7:52:54 Hurley: The custodial model has to change. Banish the little truck! #archives
7:55:39 Hurley: We archivists must come to terms with digital / digitised records and data reuse. Redefine our services & efforts #archives
7:56:35 Hurley: You can’t go online without significantly improving your description. Reading room standards won’t do #archives
7:57:16 Hurley: Mergers of #archives with libraries and other memory institutions is happening. We need to acknowledge.
7:58:17 Hurley: We need a collective approach so we can look at records from various archival institutions in one place, with one search #archives
8:00:11 Hurley: The internet removes the power of the information provider to control the narrative. Users can now fashion their own approaches
8:01:37 Hurley: The Australian Info Commissioner wants better records management for better use/reuse PSI. That’s our stuff, postcustodial model
8:02:10 Hurley: The UK National Archives are the lead agency on government data use / reuse. Not 30 years from now, but now #archives
8:03:23 Hurley: Responsible agencies can digitise records more quickly and at no expense to the #archives – let them do it!
8:04:41 Hurley: Gateways (Digests) – contextual information that sit above the archival documentation program of the archive. A super context.
8:05:41 Hurley: We should be reference sites. Our data is reusable and can become authority for others to use for their work #archives
8:06:47 Hurley: All of these things are not about getting our hands on ‘stuff’ – is about adding value in a postcustodial / online world #archives
8:07:45 Hurley: An archivist’s gotta do what an archivist’s gotta do. Get over it. #archives
8:09:01 Hurley: Work with recordkeeping. Get involved in describing records at creation (CF: It’s the continuum, stupid!)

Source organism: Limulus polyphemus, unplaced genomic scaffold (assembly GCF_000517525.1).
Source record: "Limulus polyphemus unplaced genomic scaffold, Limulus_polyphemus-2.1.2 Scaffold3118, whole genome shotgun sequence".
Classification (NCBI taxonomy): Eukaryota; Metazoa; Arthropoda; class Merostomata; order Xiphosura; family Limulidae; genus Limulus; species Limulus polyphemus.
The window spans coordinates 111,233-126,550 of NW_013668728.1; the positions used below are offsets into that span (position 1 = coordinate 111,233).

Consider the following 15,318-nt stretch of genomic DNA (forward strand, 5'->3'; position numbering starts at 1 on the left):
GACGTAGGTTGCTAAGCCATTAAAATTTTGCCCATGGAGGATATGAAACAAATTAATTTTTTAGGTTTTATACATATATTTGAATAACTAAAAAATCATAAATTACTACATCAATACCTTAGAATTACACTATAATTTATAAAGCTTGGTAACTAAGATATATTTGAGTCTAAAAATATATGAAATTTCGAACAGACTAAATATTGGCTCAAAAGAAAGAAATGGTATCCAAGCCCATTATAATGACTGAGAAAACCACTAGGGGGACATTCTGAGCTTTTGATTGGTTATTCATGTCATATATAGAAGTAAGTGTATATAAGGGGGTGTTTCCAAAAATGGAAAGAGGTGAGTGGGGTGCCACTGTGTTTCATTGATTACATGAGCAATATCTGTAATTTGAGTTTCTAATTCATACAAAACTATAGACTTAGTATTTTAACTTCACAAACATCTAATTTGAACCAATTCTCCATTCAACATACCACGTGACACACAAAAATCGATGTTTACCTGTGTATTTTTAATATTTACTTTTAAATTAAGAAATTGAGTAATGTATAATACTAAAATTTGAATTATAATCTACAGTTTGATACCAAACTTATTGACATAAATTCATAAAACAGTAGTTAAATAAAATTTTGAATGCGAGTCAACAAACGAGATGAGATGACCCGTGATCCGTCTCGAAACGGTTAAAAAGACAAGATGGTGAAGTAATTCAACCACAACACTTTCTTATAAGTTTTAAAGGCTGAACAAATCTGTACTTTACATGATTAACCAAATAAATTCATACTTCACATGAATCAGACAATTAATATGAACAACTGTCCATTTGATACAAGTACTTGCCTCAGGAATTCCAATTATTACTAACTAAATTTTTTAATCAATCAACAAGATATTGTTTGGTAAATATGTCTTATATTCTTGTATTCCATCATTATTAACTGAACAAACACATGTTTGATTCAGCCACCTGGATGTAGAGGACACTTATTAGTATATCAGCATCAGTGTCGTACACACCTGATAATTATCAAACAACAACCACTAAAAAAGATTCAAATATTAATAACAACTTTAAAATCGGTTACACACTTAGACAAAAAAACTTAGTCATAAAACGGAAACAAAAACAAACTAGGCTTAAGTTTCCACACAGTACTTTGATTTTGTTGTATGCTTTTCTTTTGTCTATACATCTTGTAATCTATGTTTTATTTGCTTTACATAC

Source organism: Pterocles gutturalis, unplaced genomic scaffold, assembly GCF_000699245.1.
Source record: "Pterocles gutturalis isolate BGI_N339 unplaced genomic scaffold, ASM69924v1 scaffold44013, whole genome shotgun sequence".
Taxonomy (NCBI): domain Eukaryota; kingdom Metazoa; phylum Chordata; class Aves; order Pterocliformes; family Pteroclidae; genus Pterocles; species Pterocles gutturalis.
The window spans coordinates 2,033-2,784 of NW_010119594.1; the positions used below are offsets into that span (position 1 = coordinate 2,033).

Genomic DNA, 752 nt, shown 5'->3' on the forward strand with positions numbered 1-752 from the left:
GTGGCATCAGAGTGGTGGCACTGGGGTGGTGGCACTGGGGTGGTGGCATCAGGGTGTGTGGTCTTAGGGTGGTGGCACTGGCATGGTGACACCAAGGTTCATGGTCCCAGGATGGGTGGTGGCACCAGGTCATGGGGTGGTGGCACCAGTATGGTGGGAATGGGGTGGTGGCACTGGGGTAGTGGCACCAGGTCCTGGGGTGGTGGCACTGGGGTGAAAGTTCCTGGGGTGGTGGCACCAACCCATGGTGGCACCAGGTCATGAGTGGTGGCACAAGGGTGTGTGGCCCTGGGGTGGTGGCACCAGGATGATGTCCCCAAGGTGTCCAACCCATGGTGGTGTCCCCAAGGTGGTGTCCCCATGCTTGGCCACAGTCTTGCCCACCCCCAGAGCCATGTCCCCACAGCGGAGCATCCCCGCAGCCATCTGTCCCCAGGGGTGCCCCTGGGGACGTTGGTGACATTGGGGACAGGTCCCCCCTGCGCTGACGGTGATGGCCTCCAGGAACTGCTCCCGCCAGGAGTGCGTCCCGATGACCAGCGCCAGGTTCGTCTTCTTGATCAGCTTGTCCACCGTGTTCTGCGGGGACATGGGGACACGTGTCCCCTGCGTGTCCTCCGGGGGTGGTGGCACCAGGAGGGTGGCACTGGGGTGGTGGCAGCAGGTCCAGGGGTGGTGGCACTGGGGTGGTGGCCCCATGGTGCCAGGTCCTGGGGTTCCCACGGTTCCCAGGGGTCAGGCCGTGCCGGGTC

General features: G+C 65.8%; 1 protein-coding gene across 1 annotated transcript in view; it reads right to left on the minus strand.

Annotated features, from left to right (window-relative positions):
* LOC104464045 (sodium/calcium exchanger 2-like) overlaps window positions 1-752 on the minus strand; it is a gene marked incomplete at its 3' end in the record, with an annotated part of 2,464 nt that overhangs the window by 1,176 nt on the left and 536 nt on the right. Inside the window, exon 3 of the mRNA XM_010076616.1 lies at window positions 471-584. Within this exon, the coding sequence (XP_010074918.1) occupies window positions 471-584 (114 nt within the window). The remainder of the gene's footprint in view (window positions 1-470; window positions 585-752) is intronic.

8:10:58 Gosh he’s good #Hurley #legend #archives
8:11:40 Now it’s @richardlehane – apologising to the pocast listeners because most of his talk will be demo based
8:13:45 . @richardlehane the API is a thin layer that sits above our archival control systems & offers a new way into our data #archives
8:15:14 . @richardlehane is against names for search interfaces. It’s just a search, why do you need to know the name? Is it so special? #archives
8:16:57 .@richardlehane taking us through using Archives Investigator. On starting, you are presented with lots of info – still no search! #archives
8:18:37 Now @richardlehane shows us search results using typical #archives search tools require you to understand archival descriptive models
8:20:00 . @richardlehane – if we focus on the deed, the doer and the document for search and present results that way, is much better for users
8:21:45 . @richardlehane – users should be presented with options to refine their search – eg dates, series (archival model conveyed subliminally)
8:23:12 . @richardlehane – we have also worked to make our URLs as precise as possible #archives
8:24:19 Relationships! (DRINK) we want them up front to allow fossicking by our users #archives
8:25:57 Commenting and tagging allows users to add information to our catalogue (but to a separate dbase, archivists, don’t freak out) #archives